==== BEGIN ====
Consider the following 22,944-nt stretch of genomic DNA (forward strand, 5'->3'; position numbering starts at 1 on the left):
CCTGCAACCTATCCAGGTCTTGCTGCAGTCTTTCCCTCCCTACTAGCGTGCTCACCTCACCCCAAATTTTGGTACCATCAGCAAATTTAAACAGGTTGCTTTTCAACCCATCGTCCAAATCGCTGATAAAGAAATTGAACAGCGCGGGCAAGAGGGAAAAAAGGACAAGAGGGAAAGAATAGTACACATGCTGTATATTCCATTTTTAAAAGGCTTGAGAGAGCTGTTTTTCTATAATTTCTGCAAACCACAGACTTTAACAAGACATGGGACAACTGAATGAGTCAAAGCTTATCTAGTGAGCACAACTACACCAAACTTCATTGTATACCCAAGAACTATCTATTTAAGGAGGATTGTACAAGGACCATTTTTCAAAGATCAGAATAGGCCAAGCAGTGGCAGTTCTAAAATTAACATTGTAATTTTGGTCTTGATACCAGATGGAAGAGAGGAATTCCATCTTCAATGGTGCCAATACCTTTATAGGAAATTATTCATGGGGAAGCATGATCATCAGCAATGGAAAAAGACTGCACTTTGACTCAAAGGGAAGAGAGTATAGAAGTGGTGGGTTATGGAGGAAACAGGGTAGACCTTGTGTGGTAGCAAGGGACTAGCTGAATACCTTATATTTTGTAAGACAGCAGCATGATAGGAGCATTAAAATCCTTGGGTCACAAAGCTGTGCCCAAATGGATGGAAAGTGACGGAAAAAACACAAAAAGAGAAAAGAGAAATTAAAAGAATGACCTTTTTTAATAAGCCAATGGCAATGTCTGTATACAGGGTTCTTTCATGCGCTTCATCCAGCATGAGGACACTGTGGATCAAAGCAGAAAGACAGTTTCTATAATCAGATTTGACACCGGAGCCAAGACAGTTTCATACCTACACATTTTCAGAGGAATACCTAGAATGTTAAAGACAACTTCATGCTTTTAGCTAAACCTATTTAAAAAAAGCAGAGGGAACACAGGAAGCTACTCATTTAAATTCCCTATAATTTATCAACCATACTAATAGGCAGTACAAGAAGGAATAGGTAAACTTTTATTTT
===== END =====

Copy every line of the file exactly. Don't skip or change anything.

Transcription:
Consider the following 22,944-nt stretch of genomic DNA (forward strand, 5'->3'; position numbering starts at 1 on the left):
CCTGCAACCTATCCAGGTCTTGCTGCAGTCTTTCCCTCCCTACTAGCGTGCTCACCTCACCCCAAATTTTGGTACCATCAGCAAATTTAAACAGGTTGCTTTTCAACCCATCGTCCAAATCGCTGATAAAGAAATTGAACAGCGCGGGCAAGAGGGAAAAAAGGACAAGAGGGAAAGAATAGTACACATGCTGTATATTCCATTTTTAAAAGGCTTGAGAGAGCTGTTTTTCTATAATTTCTGCAAACCACAGACTTTAACAAGACATGGGACAACTGAATGAGTCAAAGCTTATCTAGTGAGCACAACTACACCAAACTTCATTGTATACCCAAGAACTATCTATTTAAGGAGGATTGTACAAGGACCATTTTTCAAAGATCAGAATAGGCCAAGCAGTGGCAGTTCTAAAATTAACATTGTAATTTTGGTCTTGATACCAGATGGAAGAGAGGAATTCCATCTTCAATGGTGCCAATACCTTTATAGGAAATTATTCATGGGGAAGCATGATCATCAGCAATGGAAAAAGACTGCACTTTGACTCAAAGGGAAGAGAGTATAGAAGTGGTGGGTTATGGAGGAAACAGGGTAGACCTTGTGTGGTAGCAAGGGACTAGCTGAATACCTTATATTTTGTAAGACAGCAGCATGATAGGAGCATTAAAATCCTTGGGTCACAAAGCTGTGCCCAAATGGATGGAAAGTGACGGAAAAAACACAAAAAGAGAAAAGAGAAATTAAAAGAATGACCTTTTTTAATAAGCCAATGGCAATGTCTGTATACAGGGTTCTTTCATGCGCTTCATCCAGCATGAGGACACTGTGGATCAAAGCAGAAAGACAGTTTCTATAATCAGATTTGACACCGGAGCCAAGACAGTTTCATACCTACACATTTTCAGAGGAATACCTAGAATGTTAAAGACAACTTCATGCTTTTAGCTAAACCTATTTAAAAAAAGCAGAGGGAACACAGGAAGCTACTCATTTAAATTCCCTATAATTTATCAACCATACTAATAGGCAGTACAAGAAGGAATAGGTAAACTTTTATTTT